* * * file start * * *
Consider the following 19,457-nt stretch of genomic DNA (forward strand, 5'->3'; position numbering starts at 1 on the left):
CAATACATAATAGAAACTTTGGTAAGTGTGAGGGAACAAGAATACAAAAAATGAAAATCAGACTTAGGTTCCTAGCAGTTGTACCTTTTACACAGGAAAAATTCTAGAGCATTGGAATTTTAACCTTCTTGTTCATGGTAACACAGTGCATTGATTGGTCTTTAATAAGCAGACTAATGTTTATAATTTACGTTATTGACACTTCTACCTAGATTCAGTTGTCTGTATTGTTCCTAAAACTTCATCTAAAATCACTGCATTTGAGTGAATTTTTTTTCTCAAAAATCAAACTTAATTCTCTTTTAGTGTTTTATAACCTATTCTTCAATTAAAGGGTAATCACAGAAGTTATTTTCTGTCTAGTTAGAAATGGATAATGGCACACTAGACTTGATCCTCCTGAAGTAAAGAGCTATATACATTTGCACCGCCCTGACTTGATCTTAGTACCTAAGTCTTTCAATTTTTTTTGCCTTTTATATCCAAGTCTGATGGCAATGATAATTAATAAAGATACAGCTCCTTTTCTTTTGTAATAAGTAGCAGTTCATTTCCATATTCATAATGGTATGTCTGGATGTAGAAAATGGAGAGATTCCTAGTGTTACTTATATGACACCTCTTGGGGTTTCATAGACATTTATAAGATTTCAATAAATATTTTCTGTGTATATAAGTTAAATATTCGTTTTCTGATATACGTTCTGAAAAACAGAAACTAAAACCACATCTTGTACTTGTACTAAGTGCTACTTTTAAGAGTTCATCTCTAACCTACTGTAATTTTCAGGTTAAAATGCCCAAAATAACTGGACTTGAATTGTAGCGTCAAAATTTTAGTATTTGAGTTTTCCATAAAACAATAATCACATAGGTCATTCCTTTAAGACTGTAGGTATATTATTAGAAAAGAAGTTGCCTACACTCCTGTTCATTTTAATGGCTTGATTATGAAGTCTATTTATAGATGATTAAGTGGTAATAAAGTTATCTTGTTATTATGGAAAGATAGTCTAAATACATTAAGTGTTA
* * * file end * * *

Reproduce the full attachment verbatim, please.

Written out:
Consider the following 19,457-nt stretch of genomic DNA (forward strand, 5'->3'; position numbering starts at 1 on the left):
CAATACATAATAGAAACTTTGGTAAGTGTGAGGGAACAAGAATACAAAAAATGAAAATCAGACTTAGGTTCCTAGCAGTTGTACCTTTTACACAGGAAAAATTCTAGAGCATTGGAATTTTAACCTTCTTGTTCATGGTAACACAGTGCATTGATTGGTCTTTAATAAGCAGACTAATGTTTATAATTTACGTTATTGACACTTCTACCTAGATTCAGTTGTCTGTATTGTTCCTAAAACTTCATCTAAAATCACTGCATTTGAGTGAATTTTTTTTCTCAAAAATCAAACTTAATTCTCTTTTAGTGTTTTATAACCTATTCTTCAATTAAAGGGTAATCACAGAAGTTATTTTCTGTCTAGTTAGAAATGGATAATGGCACACTAGACTTGATCCTCCTGAAGTAAAGAGCTATATACATTTGCACCGCCCTGACTTGATCTTAGTACCTAAGTCTTTCAATTTTTTTTGCCTTTTATATCCAAGTCTGATGGCAATGATAATTAATAAAGATACAGCTCCTTTTCTTTTGTAATAAGTAGCAGTTCATTTCCATATTCATAATGGTATGTCTGGATGTAGAAAATGGAGAGATTCCTAGTGTTACTTATATGACACCTCTTGGGGTTTCATAGACATTTATAAGATTTCAATAAATATTTTCTGTGTATATAAGTTAAATATTCGTTTTCTGATATACGTTCTGAAAAACAGAAACTAAAACCACATCTTGTACTTGTACTAAGTGCTACTTTTAAGAGTTCATCTCTAACCTACTGTAATTTTCAGGTTAAAATGCCCAAAATAACTGGACTTGAATTGTAGCGTCAAAATTTTAGTATTTGAGTTTTCCATAAAACAATAATCACATAGGTCATTCCTTTAAGACTGTAGGTATATTATTAGAAAAGAAGTTGCCTACACTCCTGTTCATTTTAATGGCTTGATTATGAAGTCTATTTATAGATGATTAAGTGGTAATAAAGTTATCTTGTTATTATGGAAAGATAGTCTAAATACATTAAGTGTTA